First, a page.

Fr. Philip Neri Powell, OP
St. Dominic Church, NOLA
Over the Christmas holidays I saw a commercial on the DIY channel: a young man and woman are talking about car insurance. The woman confesses that she believes everything that she reads on the internet b/c nothing false is allowed to be published on the web. The man looks at her incredulously and asks about her evening plans. She says, “I have a date with this guy from the internet. He's a French model.” Just then, an unattractive man with unkempt hair and giving off a creepy serial killer vibe shows up. He approaches the woman and says, with a heavy mid-western American accent, “Bon jour!” She smiles and walks off with him arm-in-arm. Besides good sense, what is this young woman lacking? The ability to discern the difference btw truth and deceit. She believes that everything she reads on the internet is true. Why? B/c the internet says so. The false reasoning of this circular argument escapes her. How often do we Christians mistake error for truth? How often do we accept falsehood as gospel-truth just b/c our favorite priest says so, or b/c an alleged Marian apparition in Boolakistan says so? “Beloved, do not trust every spirit but test the spirits to see whether they belong to God. . .”
John urges his people to discern the difference btw the spirit of truth and the spirit of deceit. How do we identify these two spirits? He gives us two tests: 1). “. . .every spirit that acknowledges Jesus Christ come in the flesh belongs to God. . .” and 2) “every spirit that does not acknowledge Jesus does not belong to God.” Think of this as the Epiphany Test; that is, the test to see whether or not the person teaching or preaching possesses a spirit of truth by acknowledging Jesus as the Christ. Now, it would be all too simple a thing if this test required nothing more than a declaration of faith in Christ. Even the Devil knows that Jesus is the Christ. In Greek, the word “acknowledges” is homologei, which literally means “of one mind” and is used to say, “I agree, declare, profess.” But it also has a specific flavoring when used for a Jewish audience: “I praise, celebrate.” What's the difference btw “I agree that Jesus is the Christ” and “I celebrate that Jesus is the Christ”? We can imagine the denizens of hell professing the former but not the latter. Like the magi of the Epiphany, a person possessed by the spirit of truth will always praise AND celebrate the fact that Jesus of Nazareth is the Christ!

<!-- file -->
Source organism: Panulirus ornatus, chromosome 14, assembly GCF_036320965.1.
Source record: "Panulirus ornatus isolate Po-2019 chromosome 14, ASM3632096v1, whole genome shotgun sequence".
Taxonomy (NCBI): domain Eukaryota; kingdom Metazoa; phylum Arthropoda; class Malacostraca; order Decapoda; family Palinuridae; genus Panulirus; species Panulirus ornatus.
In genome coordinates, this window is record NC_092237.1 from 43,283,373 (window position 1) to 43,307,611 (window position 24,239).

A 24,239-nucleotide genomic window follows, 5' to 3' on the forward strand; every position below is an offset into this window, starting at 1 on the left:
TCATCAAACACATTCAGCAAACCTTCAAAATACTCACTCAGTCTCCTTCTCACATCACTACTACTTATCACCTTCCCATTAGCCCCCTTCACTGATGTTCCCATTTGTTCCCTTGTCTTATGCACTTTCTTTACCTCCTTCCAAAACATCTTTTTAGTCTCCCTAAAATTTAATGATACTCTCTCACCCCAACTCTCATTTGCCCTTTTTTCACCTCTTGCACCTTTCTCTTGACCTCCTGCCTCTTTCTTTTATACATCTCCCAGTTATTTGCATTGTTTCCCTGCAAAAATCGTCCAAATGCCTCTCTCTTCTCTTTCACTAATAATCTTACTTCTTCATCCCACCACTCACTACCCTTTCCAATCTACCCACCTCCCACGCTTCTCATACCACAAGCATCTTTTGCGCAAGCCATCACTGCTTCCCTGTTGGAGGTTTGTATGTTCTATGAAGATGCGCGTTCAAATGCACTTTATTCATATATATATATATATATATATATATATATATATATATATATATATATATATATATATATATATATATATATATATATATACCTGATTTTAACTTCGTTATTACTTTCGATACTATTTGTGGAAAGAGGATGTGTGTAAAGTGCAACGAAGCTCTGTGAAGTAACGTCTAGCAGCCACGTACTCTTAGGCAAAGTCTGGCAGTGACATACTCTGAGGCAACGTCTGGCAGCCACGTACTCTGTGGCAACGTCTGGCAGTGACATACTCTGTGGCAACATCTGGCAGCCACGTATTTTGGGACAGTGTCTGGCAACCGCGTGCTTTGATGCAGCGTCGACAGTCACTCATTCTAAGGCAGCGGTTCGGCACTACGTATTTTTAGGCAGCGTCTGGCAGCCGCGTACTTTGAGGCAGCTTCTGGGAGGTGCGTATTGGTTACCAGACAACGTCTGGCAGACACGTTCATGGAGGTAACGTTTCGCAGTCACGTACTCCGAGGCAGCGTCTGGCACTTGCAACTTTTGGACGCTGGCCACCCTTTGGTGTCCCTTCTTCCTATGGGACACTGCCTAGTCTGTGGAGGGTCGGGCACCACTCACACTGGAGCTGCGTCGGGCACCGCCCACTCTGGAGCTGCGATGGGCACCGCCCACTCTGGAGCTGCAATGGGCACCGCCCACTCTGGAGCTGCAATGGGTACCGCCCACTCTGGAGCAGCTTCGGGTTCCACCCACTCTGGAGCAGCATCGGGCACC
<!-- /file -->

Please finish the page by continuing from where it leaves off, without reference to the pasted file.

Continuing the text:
John's particular concern in his letter is the prevalence and influence of false prophets among his people. These prophets are Gnostic Christians who deny that Jesus was truly human. Their teachings threaten not only the integrity of the apostolic witness but also the unity of Christian purpose that the Church guarantees. John wants to encourage his orthodox flock, so he writes, “We belong to God, and anyone who knows God listens to us, while anyone who does not belong to God refuses to hear us.” We could read this as a statement of class privilege, or a declaration that we are somehow better than others. In fact, with this statement John imposes on us a grave responsibility. If we belong to God, then we are responsible for telling the truth about the Christ so that those who do not yet belong to God may come to Him for His glory. Belonging to God is not a privilege; it doesn't set us above anyone. If anything, belonging to God requires us to serve in deed and truth. Thus, the necessity of being able and eager to discern the truth by first celebrating Jesus as the Christ. “We receive from him whatever we ask. . .” Ask to be possessed by the spirit of truth so that your deeds in love may serve His eternal purpose.
P.S. I found the commercial on Youtube after finishing the homily, so my quote isn't accurate. Close enough._____________
Follow HancAquam or Subscribe ----->